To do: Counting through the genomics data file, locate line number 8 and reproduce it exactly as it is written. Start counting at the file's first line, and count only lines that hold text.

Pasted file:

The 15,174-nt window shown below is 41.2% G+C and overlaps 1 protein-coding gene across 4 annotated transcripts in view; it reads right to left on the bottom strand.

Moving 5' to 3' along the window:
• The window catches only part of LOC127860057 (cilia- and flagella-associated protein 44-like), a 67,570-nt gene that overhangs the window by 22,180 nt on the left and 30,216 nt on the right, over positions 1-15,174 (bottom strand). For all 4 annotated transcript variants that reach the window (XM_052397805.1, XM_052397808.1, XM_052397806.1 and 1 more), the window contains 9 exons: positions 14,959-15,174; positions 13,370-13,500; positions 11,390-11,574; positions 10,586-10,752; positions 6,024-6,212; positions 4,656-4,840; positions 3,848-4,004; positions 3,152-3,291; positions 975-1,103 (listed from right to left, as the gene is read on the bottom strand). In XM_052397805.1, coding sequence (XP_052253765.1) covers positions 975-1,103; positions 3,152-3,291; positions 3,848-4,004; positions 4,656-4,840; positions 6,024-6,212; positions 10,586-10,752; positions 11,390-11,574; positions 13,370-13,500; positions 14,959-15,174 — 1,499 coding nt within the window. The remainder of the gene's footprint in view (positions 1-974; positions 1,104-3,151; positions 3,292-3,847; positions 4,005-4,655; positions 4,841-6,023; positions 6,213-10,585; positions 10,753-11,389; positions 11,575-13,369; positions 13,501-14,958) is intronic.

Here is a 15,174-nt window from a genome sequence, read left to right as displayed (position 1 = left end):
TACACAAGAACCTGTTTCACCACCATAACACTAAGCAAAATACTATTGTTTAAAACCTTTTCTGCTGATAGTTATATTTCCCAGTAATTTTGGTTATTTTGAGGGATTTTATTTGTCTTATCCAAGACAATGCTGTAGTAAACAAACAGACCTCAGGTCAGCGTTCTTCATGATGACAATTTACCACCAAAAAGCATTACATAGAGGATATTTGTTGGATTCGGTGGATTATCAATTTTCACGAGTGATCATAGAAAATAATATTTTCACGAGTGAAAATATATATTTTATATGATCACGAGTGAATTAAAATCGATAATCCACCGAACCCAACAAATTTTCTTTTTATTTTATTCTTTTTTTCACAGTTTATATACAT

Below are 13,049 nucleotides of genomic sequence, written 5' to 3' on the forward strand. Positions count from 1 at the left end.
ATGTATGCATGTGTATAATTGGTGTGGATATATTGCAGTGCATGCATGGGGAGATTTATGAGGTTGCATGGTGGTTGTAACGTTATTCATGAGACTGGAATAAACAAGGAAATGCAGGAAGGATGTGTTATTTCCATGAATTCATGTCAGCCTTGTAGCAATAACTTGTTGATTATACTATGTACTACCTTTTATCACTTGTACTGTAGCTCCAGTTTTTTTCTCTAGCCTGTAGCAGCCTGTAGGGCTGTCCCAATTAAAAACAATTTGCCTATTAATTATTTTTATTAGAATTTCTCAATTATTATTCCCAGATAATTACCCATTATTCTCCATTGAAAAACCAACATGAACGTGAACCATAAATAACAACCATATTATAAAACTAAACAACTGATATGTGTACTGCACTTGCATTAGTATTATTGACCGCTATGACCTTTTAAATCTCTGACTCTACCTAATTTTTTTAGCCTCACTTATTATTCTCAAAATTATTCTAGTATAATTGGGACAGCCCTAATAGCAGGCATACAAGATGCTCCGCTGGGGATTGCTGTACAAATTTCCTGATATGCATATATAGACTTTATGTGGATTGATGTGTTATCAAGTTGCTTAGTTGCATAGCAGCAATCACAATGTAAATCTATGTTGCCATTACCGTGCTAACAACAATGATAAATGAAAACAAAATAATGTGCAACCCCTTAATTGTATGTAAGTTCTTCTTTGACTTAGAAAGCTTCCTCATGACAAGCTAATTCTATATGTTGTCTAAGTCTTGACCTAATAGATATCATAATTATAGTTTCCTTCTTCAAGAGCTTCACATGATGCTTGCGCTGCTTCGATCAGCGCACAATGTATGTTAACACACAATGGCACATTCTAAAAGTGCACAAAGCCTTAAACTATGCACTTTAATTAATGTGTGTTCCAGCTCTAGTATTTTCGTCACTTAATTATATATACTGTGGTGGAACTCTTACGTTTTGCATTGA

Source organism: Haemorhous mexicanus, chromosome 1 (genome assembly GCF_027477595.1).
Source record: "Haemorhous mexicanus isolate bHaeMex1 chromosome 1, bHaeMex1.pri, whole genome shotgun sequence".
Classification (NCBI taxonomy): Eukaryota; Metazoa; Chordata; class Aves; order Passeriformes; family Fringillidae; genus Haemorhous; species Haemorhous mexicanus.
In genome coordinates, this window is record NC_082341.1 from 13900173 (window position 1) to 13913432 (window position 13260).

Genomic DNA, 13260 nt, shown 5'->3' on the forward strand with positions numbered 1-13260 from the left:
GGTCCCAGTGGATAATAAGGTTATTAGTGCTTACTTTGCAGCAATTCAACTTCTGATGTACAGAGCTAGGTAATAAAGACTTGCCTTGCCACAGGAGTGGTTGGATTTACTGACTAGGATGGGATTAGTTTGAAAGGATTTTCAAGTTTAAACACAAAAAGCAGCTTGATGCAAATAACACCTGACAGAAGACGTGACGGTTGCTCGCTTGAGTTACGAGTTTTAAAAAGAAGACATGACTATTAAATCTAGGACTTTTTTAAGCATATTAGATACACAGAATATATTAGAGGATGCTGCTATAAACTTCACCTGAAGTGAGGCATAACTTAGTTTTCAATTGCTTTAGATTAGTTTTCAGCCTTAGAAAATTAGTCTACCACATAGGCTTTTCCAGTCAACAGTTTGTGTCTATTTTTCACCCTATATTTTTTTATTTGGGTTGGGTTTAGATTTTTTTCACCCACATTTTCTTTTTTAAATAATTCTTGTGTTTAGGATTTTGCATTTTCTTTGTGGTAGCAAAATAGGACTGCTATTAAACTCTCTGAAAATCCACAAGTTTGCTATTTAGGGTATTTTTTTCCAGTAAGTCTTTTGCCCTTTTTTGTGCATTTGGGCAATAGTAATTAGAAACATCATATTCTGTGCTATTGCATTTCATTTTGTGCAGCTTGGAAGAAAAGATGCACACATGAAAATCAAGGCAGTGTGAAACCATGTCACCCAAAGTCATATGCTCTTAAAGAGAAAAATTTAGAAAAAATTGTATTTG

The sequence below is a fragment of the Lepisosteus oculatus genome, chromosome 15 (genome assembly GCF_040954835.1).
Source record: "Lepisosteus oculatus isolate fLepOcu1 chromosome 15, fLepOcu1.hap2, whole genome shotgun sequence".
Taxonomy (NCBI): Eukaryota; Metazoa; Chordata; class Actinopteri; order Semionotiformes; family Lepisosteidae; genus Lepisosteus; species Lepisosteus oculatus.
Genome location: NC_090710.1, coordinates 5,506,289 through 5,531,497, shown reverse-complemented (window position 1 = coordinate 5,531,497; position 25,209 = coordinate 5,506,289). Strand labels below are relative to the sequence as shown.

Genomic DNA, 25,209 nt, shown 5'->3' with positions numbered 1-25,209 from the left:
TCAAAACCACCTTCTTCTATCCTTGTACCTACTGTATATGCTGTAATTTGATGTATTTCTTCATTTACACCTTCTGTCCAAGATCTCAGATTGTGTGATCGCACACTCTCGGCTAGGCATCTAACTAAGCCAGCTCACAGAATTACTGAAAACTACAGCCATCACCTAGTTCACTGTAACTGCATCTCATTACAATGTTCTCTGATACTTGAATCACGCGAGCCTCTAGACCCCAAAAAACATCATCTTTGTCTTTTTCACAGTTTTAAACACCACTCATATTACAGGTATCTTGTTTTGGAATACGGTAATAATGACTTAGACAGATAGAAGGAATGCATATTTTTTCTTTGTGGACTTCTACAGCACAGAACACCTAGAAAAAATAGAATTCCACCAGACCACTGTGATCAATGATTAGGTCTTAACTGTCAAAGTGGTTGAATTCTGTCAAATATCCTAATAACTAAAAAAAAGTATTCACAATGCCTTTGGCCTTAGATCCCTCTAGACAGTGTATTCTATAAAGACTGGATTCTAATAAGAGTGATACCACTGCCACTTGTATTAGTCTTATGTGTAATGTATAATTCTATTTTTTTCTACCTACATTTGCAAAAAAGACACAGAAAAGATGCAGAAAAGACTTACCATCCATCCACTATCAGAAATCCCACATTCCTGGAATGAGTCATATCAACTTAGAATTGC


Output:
Source organism: Haemorhous mexicanus, chromosome 1 (genome assembly GCF_027477595.1).